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Great Lakes
Last Updated: Monday, 16 June, 2003, 15:51 GMT 16:51 UK
Even Zimbabwe's dead need fuel
By Themba Nkosi
BBC, Bulawayo

The dead have become the latest victims of Zimbabwe's endless fuel shortages.

Petrol queue in Zimbabwe
Petrol queues have become part of everyday life
Some fuel attendants and garage owners have taken to demanding to see the corpses before they can sell fuel to hearse drivers enroute to cemeteries.

When the fuel shortages became serious, undertakers were given priority at petrol stations.

But then conmen started masquerading as undertakers and hearse drivers and bought large quantities of fuel from garages and sold it at exorbitant prices on the black market.

In some cases, the conmen managed to produce what looked like genuine burial certificates at petrol stations and were given fuel by unsuspecting attendants.


The government and civic groups have condemned the practice with church leaders describing it as "satanic".

But garage owners have defended the practice saying it is the only way to avoid selling the scarce liquid to conmen masquerading as undertakers.

Coffins on display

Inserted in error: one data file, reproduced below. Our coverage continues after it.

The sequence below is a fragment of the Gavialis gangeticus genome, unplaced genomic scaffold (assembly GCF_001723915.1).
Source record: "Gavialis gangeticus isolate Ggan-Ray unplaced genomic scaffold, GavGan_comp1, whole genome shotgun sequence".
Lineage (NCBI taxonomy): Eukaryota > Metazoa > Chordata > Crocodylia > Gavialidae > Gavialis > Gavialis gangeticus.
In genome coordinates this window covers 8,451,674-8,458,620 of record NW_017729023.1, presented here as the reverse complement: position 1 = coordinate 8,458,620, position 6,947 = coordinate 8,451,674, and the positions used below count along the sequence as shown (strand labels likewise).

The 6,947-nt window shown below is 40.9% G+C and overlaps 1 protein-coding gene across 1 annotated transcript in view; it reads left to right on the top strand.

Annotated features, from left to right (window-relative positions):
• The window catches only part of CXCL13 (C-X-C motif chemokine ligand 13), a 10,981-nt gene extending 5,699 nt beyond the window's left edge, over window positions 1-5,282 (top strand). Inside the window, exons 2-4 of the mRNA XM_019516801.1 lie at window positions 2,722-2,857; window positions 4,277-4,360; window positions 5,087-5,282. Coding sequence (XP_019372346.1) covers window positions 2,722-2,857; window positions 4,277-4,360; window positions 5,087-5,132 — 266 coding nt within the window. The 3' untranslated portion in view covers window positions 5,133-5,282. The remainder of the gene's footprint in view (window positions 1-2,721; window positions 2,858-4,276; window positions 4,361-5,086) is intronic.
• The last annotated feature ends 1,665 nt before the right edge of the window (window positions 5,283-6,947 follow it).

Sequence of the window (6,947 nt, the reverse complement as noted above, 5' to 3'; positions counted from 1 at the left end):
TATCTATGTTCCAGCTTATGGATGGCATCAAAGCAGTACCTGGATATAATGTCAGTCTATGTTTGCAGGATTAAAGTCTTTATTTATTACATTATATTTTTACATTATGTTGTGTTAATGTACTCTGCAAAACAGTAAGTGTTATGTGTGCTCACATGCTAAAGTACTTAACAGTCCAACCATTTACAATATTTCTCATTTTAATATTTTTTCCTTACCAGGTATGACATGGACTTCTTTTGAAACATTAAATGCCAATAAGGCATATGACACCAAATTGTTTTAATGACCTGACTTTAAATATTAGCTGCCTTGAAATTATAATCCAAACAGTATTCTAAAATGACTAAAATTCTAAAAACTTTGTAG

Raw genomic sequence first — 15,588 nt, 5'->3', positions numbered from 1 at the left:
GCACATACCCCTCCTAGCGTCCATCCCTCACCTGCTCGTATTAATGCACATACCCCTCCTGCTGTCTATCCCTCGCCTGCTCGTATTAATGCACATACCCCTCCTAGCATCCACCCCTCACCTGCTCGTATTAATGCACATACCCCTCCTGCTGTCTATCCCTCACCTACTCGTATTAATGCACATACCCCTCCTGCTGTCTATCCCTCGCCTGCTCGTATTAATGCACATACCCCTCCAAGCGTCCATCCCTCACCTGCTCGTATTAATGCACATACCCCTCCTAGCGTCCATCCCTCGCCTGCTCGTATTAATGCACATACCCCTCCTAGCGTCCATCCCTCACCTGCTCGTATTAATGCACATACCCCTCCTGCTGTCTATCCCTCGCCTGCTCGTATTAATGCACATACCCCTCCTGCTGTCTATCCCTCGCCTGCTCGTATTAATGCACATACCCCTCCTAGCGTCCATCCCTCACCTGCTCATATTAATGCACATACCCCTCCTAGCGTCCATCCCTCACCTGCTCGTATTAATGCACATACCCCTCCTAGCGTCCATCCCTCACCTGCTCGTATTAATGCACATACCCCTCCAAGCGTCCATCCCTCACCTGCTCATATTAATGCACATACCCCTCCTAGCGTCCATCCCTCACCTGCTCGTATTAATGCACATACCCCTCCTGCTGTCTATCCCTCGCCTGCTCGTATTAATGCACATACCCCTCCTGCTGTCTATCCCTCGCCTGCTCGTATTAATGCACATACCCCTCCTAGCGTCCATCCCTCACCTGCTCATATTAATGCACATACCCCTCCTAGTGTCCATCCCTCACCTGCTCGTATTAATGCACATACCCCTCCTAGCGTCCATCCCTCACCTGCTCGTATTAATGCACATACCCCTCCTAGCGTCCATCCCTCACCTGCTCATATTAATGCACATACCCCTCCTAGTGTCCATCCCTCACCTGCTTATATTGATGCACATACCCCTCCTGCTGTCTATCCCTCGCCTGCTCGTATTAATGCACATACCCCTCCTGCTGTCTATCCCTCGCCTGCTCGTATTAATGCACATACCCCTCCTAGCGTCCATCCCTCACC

The final trip can be a hard one

"We have been getting a lot of people claiming to be from funeral parlours, some of them carrying fake burial certificates," said one garage owner.

"In the end we discovered that conmen had exploited the privileges given to undertakers from genuine funeral parlours."

Funeral parlours fall under the Essential Services Act.

In Harare, undertakers were forced to take four bodies to a service station after the garage owners demanded proof that the driver of the hearse was genuine.

In some cases, the funeral parlours tell bereaved families to source their own fuel before bodies can be transported to cemeteries for burial.

The undertakers have lodged their complaints with the Minister of Energy and Power Development, Amos Midzi.


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